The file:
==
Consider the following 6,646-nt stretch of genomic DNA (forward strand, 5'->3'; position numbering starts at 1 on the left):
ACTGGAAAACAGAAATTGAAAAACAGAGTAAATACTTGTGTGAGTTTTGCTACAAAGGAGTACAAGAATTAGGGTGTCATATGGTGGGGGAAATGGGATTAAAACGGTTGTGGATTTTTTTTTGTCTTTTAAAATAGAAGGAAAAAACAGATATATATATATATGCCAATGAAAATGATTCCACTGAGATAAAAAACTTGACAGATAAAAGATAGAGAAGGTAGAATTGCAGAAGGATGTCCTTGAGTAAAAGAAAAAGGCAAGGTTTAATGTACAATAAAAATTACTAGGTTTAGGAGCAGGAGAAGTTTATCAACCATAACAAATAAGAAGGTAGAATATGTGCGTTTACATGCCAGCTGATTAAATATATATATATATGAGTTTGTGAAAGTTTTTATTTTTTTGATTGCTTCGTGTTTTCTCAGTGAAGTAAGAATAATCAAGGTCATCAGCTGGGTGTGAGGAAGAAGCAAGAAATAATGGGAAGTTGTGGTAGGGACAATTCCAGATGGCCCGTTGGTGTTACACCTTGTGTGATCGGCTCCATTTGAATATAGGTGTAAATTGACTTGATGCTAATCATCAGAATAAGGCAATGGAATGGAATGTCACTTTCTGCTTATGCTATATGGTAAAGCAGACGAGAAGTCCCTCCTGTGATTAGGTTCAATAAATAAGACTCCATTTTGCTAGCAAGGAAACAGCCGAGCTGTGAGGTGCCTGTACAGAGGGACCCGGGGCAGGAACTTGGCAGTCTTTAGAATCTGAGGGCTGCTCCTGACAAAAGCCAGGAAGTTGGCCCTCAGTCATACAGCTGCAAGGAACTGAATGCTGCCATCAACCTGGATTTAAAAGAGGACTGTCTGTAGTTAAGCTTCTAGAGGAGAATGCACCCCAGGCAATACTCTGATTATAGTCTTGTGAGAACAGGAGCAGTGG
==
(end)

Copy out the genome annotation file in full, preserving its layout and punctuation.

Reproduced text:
Consider the following 6,646-nt stretch of genomic DNA (forward strand, 5'->3'; position numbering starts at 1 on the left):
ACTGGAAAACAGAAATTGAAAAACAGAGTAAATACTTGTGTGAGTTTTGCTACAAAGGAGTACAAGAATTAGGGTGTCATATGGTGGGGGAAATGGGATTAAAACGGTTGTGGATTTTTTTTTGTCTTTTAAAATAGAAGGAAAAAACAGATATATATATATATGCCAATGAAAATGATTCCACTGAGATAAAAAACTTGACAGATAAAAGATAGAGAAGGTAGAATTGCAGAAGGATGTCCTTGAGTAAAAGAAAAAGGCAAGGTTTAATGTACAATAAAAATTACTAGGTTTAGGAGCAGGAGAAGTTTATCAACCATAACAAATAAGAAGGTAGAATATGTGCGTTTACATGCCAGCTGATTAAATATATATATATATGAGTTTGTGAAAGTTTTTATTTTTTTGATTGCTTCGTGTTTTCTCAGTGAAGTAAGAATAATCAAGGTCATCAGCTGGGTGTGAGGAAGAAGCAAGAAATAATGGGAAGTTGTGGTAGGGACAATTCCAGATGGCCCGTTGGTGTTACACCTTGTGTGATCGGCTCCATTTGAATATAGGTGTAAATTGACTTGATGCTAATCATCAGAATAAGGCAATGGAATGGAATGTCACTTTCTGCTTATGCTATATGGTAAAGCAGACGAGAAGTCCCTCCTGTGATTAGGTTCAATAAATAAGACTCCATTTTGCTAGCAAGGAAACAGCCGAGCTGTGAGGTGCCTGTACAGAGGGACCCGGGGCAGGAACTTGGCAGTCTTTAGAATCTGAGGGCTGCTCCTGACAAAAGCCAGGAAGTTGGCCCTCAGTCATACAGCTGCAAGGAACTGAATGCTGCCATCAACCTGGATTTAAAAGAGGACTGTCTGTAGTTAAGCTTCTAGAGGAGAATGCACCCCAGGCAATACTCTGATTATAGTCTTGTGAGAACAGGAGCAGTGG